September ‘17
The Dexterous Artisan

September ‘17
Ashraf Nassif
Ashraf Nassif


    


When it comes to contemporary art, Ashraf Nassif’s masterpieces could be spotted amongst a dozen works with its quirky, yet sophisticated, edge. His abstract pieces are reminiscent of the timeless Picasso, with a signature touch that makes it a true Nassif. The art whiz has spoken to us about the process of creating his pieces and how his journey with the palette began.

Tell us about yourself and what sparked your interest in art?

Ever since I was five, shapes and colours would draw me in. My dream since I was just a child has been to be a world-famous professional artist. I am really blessed that some of my dreams have already come true and I'm still working on pursuing the rest of them. I graduated from a Fine Arts school and have participated in several art exhibitions in Paris and the USA. I enjoyed performing in live corporate events in Egypt, Dubai and China. Art is my source of happiness. It is my life.


Were you brought up in a family that appreciates arts in general?

My father was an engineer and a great painter. He graduated from Leonardo Da Vinci Art school, and I remember spending hours watching him paint in his atelier. It was there that I learned a lot about the basics of drawing, colours, mixing and other different techniques. Our home was full of old-school oil paintings; mainly landscapes and silent nature. When I studied art history, I encouraged him to create more modern paintings. I was very lucky to be raised by such an amazing father and artist, who taught me a lot about art.


How would you describe your style?

I consider myself a gifted artist who can work with different styles and techniques. Usually artists use or try several techniques and styles, and then they choose a favourite that makes them comfortable and pursue it further. Personally, I prefer black and white outlines, which I think epitomise my character. I believe such a technique gives the audience the opportunity to interact with the drawings and imagine the colours on their own. I love Georges Braque and Pablo Picasso’s collages, their sketches, sculptures and their unique styles. Mainly, however, I get inspired by their mixed media artwork and eccentric techniques. Sometimes, I enjoy painting abstract canvasses, which is not as easy as it seems to everyone. You need to stop your brain and let your brush move with the colours. One painting can bring about different perspectives from hundreds of people.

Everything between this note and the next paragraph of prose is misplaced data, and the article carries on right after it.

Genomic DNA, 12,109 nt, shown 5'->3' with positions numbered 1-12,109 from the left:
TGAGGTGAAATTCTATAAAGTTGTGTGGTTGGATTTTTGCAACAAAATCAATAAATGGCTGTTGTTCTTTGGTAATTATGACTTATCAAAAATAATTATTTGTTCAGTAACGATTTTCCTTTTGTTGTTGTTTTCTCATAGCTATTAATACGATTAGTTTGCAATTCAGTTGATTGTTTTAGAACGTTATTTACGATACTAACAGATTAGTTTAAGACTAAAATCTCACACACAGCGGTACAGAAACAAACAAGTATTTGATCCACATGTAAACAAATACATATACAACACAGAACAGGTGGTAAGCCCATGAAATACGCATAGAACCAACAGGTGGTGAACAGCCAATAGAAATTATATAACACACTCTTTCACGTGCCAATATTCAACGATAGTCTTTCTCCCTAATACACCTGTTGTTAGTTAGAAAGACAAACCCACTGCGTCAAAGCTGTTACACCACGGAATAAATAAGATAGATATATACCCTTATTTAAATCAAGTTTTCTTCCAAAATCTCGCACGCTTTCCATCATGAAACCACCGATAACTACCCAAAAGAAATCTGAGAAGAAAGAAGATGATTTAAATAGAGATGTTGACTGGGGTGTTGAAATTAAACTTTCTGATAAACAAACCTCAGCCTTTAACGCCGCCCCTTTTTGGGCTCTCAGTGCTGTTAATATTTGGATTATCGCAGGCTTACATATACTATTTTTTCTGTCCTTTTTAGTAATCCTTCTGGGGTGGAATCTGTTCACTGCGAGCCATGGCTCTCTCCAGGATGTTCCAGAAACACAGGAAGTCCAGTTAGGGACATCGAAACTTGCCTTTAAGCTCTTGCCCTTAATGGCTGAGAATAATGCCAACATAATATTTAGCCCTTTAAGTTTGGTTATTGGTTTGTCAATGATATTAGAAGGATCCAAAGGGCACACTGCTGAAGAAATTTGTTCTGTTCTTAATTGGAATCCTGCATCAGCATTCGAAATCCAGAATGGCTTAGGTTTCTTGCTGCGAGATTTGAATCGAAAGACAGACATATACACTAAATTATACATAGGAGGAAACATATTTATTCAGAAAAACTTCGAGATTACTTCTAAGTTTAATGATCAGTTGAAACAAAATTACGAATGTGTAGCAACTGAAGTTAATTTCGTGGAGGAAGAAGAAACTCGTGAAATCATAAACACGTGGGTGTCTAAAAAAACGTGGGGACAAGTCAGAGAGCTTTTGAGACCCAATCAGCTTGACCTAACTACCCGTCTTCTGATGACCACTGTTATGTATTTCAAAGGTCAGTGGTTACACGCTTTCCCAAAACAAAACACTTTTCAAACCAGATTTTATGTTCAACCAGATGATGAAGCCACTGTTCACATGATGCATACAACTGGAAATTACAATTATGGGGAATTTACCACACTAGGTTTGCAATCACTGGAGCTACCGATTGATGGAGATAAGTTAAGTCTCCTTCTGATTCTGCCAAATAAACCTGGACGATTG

Can you tell us about the  process of how you make your work?

Wherever I go, I have my pencil with me and my brain is always ready and alert. I always look around and I sketch everything I see or anything that crosses my mind; I’m like a camera shooting and saving on its card memory. Some lines on a piece of paper can be added from my imagination to these sketches. It’s very important to document on paper what I have in my mind throughout the day or week to make room for new ideas and inspirations. Later on, some of these sketches can be transformed to a painting on canvas or whatever material I find suitable for the idea. Sometimes, I use that method to create an artwork live in an event in front of people. For me, it is not a process; it is just the canvas, brush or pencil, and me. It’s extremely challenging, but I enjoy it tremendously.


Do you ever experience artist’s block?

There is always a dark period in every person’s life that may take time to surpass. When my father passed away after an illness that lasted long, it took me some time to recover. That was when I started to sketch without colours. When I’m not in a good mood, I sit on the beach and take a long breath, relax and clear my mind from everything. I sometimes also look at books related to my favourite artists or browse new artists’ works online.


What piece of your artwork would you like to be remembered for?

The Blue Abstract that I created in Paris when I was getting ready for my first single international art exhibition. It wasn’t easy at all as it was one of my first professional abstract trials. The combination of colours and movements explain everything. This piece reminds me not only of the beginning of the abstract period in my artistic career, but also of the best experience I have ever had in my life as an artist.